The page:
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Samardzija tosses Cubs’ first complete game of season in victory



This news story was published on September 8, 2012.
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By Paul Sullivan, Chicago Tribune –

PITTSBURGH — Jeff Samardzija threw his last pitch of the 2012 season Saturday night at PNC Park, but really isn’t finished playing baseball.

Manager Dale Sveum said before the 4-3 complete-game victory over the Pirates that Samardzija still will be available as a pinch-runner in case he doesn’t want to burn a position player from his expanded roster.

But the loss of Samardzija to the Cubs’ rotation is sure to be felt, and the ace by default went out with a bang, batting in the eighth hole for the first time, ticking off the Pirates by hitting star outfielder Andrew McCutchen and throwing the team’s first complete game of 2012.

Samardzija wanted to end the year as strong as he started on April 8 at Wrigley Field, when he was one out from his first complete game before Starlin Castro’s error and a two-run home run by the Nationals’ Adam LaRoche forced his removal.

Samardzija (9-13) threw a season-high 120 pitches, exceeding his previous longest outing, a 113-pitch start against the White Sox on May 18. He allowed three runs on four hits with nine strikeouts, finishing the season with a team-leading 180.

David DeJesus’s RBI single in the eighth gave Samardzija the lead, and Sveum let him start the ninth instead of bringing in closer Carlos Marmol.

“Sometimes when it’s your No. 1 guy, you basically say it’s his game,” Sveum said beforehand. “So we might leave him out there (longer). That’s how you think as a manager — it’s his game. … We’re not worrying about what’s going on in next start, so it does help.”

On Friday, Samardzija said he wouldn’t get too geeked up, as he did at times in June, leading to his only bad stretch of the season.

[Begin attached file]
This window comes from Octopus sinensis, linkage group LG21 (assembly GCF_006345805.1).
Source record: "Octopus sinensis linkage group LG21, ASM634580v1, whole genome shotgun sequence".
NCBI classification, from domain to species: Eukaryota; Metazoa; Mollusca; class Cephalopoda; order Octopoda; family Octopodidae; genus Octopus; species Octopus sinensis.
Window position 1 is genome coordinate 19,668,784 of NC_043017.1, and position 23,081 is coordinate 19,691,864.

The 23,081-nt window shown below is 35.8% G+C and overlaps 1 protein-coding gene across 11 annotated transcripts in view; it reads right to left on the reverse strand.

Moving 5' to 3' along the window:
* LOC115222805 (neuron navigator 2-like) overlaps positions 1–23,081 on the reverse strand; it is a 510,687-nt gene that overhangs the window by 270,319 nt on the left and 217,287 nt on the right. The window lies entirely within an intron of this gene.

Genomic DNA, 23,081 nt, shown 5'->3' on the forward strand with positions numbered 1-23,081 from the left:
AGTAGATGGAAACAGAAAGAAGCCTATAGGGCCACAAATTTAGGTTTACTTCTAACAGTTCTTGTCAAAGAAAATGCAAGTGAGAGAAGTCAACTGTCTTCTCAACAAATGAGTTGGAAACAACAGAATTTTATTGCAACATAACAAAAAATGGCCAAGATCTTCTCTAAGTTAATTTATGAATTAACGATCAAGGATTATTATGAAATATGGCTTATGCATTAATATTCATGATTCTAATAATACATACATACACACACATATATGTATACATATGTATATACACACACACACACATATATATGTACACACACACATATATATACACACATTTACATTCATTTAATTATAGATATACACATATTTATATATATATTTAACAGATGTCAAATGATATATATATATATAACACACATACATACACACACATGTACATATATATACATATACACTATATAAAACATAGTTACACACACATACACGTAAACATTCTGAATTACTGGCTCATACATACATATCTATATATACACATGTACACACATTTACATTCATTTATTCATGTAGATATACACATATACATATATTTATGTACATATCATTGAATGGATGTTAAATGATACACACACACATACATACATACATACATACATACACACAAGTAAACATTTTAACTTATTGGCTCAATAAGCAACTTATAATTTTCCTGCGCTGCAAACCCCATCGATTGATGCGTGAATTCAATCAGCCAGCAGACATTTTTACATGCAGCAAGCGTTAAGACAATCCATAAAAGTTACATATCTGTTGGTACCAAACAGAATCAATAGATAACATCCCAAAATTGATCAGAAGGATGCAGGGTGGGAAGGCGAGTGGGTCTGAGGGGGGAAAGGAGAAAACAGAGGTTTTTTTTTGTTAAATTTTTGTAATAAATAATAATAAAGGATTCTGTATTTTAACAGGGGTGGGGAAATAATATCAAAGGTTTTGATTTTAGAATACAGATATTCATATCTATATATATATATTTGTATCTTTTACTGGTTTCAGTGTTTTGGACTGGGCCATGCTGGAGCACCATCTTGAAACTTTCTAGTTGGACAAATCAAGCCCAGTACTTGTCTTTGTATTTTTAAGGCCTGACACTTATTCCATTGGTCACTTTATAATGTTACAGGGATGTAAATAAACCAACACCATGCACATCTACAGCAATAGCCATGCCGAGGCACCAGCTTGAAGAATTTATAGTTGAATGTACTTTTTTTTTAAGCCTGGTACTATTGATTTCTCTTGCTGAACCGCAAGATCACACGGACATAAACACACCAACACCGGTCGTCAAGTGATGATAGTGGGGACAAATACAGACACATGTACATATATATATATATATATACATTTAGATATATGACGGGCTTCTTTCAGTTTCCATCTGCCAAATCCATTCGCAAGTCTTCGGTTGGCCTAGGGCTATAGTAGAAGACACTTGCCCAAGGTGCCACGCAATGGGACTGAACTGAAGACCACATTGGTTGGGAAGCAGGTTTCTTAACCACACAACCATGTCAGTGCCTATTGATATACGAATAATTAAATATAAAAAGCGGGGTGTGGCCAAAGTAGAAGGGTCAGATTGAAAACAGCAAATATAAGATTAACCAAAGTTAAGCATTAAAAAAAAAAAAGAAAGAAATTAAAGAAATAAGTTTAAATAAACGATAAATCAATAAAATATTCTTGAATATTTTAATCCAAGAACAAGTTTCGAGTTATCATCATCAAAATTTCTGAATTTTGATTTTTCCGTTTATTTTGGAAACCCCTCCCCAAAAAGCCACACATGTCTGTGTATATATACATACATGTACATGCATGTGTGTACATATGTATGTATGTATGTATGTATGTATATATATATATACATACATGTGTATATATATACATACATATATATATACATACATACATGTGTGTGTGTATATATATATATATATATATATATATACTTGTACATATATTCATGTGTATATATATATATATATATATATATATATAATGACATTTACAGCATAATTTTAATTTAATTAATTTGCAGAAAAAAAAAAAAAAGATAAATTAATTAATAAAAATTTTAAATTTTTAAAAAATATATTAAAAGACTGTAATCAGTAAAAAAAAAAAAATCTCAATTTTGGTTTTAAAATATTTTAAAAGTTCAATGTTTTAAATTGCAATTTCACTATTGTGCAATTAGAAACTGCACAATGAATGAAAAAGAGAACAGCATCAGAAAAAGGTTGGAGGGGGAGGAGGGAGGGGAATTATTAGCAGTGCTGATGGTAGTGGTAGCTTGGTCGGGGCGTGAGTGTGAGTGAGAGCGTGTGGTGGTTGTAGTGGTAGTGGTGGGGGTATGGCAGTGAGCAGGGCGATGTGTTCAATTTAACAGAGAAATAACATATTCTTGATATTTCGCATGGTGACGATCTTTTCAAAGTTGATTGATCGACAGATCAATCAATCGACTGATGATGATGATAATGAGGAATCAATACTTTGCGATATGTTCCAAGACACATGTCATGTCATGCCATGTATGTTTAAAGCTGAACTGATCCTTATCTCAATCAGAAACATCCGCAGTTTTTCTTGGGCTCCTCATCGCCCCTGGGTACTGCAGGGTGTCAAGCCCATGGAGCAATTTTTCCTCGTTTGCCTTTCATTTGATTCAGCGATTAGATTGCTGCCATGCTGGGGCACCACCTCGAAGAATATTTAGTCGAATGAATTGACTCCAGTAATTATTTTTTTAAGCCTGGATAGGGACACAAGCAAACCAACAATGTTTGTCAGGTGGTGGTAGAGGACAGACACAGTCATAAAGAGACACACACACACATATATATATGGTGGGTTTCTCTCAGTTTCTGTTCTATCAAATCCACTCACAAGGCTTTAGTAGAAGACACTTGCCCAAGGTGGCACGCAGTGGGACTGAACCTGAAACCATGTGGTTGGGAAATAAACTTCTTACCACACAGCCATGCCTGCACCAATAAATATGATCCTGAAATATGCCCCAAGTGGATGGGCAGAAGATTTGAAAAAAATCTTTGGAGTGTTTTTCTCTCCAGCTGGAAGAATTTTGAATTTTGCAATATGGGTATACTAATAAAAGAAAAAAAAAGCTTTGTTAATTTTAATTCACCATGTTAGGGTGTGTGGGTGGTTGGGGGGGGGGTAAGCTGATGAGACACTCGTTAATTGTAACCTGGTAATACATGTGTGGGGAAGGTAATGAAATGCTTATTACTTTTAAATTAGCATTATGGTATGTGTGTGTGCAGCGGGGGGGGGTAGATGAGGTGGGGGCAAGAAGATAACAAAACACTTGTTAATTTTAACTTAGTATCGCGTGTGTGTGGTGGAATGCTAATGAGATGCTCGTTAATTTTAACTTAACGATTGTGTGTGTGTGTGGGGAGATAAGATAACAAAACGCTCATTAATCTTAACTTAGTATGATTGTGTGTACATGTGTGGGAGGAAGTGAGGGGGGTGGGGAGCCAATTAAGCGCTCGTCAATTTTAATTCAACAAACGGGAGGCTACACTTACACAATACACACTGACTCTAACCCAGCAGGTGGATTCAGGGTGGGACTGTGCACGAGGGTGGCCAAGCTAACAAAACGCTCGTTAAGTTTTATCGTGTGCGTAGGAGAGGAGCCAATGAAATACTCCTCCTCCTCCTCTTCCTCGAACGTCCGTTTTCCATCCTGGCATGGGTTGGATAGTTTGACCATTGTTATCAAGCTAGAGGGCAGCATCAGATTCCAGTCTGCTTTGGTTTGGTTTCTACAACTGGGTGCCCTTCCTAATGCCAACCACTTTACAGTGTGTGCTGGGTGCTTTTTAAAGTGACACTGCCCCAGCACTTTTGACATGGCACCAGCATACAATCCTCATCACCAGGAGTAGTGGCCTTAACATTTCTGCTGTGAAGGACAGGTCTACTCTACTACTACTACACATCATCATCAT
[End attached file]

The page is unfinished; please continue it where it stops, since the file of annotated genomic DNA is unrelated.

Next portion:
“I’m going to pitch my game, throw some strikes early and really try and pitch deep into the game and end on a strong note,” he said. “That means a lot to me for sure.”

Mission accomplished.

The game got off to an interesting start when Samardzija hit McCutchen in the hip with a runner on second and one out in the Pirates’ two-run first. Pittsburgh starter James McDonald responded by plunking Anthony Rizzo in the back in the third, clearly angering the Cubs’ first baseman, who kept his cool and headed to first.

Plate umpire Scott Barry issued warnings to both teams and things calmed down thereafter.

Sveum’s La Russa-esque strategy of using Samardzija in the No. 8 hole, ahead of Tony Campana, had mixed results. Samardzija was hitting .106 with three RBIs coming in, while Campana was hitting .256.

Sveum said he liked the idea of having two leadoff men in Campana and David DeJesus, and that he might do it again, though he made no commitment.

Samardzija came up with runners in scoring positions and two outs in his first two at-bats, but hit into inning-ending grounders on both occasions. But Campana started rallies with hits in both the third and fifth innings, reaching base three times and scoring twice.

Though his record doesn’t show it, Samardzija was the Cubs’ most consistent starter from April into September in his first full year in the rotation. He posted a 2.70 ERA in his final 11 starts after the All-Star break.

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